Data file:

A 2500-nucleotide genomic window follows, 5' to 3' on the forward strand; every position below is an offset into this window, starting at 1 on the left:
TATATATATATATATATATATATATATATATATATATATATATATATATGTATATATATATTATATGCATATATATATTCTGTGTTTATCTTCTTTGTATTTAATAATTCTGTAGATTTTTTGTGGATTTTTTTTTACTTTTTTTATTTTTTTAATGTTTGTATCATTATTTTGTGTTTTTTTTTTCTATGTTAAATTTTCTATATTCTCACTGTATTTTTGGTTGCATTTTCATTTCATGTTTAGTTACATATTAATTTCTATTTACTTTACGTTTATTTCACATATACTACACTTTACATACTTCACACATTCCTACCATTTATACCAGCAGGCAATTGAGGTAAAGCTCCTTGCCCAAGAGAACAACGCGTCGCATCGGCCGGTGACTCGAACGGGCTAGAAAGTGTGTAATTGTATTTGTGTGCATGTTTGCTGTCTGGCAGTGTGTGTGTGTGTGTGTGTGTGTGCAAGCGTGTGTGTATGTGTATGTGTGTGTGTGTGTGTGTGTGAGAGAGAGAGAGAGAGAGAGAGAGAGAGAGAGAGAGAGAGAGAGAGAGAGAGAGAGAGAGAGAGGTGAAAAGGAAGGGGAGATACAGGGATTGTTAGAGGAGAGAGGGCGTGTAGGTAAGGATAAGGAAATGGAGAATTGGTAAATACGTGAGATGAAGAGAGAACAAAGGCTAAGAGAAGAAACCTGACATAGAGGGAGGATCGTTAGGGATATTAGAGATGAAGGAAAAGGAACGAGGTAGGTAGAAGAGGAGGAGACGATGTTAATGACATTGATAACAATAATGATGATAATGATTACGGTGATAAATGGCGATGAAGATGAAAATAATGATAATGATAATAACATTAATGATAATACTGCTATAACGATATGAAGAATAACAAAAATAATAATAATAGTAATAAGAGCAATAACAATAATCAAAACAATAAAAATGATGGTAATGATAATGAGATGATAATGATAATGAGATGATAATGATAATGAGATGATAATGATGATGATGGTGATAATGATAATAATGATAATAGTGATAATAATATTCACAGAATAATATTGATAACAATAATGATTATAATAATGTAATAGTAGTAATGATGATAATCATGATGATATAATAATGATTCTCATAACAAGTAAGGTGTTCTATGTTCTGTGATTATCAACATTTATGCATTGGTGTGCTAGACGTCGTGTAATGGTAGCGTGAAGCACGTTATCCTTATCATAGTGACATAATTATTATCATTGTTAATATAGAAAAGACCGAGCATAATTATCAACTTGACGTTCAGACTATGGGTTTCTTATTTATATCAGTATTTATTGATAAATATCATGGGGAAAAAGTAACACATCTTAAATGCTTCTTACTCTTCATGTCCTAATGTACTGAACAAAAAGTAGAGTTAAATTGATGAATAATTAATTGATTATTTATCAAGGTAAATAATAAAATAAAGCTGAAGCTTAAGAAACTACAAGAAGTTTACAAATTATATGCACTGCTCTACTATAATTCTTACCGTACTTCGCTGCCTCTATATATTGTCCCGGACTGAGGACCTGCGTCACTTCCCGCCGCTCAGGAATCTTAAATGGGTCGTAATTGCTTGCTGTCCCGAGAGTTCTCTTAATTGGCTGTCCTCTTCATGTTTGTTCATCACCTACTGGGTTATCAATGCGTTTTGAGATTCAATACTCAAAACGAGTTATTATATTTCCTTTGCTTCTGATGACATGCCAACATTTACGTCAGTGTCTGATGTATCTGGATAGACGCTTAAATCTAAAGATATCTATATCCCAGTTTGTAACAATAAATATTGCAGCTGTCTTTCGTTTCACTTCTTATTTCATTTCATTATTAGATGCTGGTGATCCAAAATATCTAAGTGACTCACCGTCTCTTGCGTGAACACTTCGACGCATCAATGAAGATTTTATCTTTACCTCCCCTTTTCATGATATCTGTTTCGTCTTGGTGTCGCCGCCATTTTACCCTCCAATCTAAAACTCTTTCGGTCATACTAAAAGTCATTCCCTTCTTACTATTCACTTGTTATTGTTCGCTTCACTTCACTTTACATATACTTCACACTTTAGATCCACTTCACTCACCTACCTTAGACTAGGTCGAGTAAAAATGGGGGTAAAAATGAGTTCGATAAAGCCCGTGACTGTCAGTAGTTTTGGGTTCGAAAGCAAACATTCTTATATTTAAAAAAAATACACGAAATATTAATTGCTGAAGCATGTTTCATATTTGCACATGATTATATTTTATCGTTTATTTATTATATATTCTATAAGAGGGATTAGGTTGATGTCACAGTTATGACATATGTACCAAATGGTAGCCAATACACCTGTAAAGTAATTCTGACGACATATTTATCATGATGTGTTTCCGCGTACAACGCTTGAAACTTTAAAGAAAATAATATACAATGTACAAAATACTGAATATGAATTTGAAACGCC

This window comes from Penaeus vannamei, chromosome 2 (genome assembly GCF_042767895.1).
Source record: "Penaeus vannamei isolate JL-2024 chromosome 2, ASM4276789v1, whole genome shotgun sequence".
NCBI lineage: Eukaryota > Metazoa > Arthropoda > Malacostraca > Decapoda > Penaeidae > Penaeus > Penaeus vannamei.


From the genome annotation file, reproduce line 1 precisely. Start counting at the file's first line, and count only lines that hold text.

A 2500-nucleotide genomic window follows, 5' to 3' on the forward strand; every position below is an offset into this window, starting at 1 on the left: